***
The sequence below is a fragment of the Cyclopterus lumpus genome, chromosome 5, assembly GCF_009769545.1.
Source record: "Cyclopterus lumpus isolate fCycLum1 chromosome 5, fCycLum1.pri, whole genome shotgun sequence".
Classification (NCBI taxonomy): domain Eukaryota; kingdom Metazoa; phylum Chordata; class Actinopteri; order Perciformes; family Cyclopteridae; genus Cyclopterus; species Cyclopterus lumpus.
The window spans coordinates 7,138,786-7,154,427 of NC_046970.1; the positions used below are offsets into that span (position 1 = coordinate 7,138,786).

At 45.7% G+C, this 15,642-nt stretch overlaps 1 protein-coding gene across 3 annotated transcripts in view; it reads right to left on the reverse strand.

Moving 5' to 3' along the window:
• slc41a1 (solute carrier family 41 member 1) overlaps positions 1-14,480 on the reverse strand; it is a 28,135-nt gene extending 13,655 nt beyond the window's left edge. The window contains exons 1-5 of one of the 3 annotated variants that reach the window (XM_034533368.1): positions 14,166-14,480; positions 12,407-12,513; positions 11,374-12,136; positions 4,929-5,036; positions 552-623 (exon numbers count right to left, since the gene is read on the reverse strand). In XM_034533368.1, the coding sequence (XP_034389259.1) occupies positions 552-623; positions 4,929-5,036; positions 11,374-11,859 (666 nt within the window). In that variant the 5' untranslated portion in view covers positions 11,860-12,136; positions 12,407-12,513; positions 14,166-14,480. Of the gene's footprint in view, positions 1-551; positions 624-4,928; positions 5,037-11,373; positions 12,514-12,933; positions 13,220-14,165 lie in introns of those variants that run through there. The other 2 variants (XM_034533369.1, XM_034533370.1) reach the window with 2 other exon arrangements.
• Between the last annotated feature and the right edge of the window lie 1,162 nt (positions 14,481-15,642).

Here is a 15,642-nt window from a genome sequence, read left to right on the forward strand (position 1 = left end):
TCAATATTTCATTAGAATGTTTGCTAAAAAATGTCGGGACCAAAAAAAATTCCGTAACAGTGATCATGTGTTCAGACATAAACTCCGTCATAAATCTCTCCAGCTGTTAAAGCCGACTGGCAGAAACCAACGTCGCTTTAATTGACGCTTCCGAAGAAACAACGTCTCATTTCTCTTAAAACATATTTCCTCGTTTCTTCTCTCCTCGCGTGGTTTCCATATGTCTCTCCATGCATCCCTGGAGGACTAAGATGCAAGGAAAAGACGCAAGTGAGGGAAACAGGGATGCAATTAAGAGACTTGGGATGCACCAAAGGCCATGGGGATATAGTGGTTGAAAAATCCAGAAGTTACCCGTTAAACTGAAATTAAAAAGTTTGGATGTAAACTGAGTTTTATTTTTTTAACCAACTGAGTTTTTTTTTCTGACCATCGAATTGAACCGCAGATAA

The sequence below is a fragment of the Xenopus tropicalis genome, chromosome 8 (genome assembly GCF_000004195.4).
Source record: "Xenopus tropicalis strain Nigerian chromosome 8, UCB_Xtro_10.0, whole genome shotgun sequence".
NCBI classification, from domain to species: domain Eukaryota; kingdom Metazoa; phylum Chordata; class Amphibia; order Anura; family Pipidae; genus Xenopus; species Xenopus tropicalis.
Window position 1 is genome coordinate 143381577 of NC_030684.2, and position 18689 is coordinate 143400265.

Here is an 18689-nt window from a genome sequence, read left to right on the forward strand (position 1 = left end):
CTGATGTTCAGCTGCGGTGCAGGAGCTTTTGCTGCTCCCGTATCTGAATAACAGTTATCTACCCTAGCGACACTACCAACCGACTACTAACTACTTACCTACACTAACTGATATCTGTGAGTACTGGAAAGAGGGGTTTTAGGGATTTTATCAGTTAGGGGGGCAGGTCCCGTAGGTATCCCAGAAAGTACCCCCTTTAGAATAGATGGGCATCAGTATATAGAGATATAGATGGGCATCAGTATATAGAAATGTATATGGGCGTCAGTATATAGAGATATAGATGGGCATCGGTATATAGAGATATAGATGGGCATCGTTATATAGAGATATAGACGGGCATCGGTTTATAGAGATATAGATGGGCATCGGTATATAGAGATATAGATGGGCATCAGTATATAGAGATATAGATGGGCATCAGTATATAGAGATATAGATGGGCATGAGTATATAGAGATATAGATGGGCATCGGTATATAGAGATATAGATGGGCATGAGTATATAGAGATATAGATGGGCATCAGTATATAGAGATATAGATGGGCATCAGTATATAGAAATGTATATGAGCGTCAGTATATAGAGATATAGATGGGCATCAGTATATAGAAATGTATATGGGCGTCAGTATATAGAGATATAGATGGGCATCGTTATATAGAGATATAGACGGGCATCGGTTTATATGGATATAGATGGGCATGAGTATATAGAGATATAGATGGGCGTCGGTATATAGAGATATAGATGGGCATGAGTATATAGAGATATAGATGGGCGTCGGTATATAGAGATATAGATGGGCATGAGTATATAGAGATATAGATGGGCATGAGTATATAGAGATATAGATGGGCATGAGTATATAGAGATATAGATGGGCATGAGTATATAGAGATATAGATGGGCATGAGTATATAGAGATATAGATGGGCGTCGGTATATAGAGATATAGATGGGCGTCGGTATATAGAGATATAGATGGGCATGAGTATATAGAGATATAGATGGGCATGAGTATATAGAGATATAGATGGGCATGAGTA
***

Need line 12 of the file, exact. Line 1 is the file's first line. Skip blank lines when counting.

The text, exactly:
Source record: "Xenopus tropicalis strain Nigerian chromosome 8, UCB_Xtro_10.0, whole genome shotgun sequence".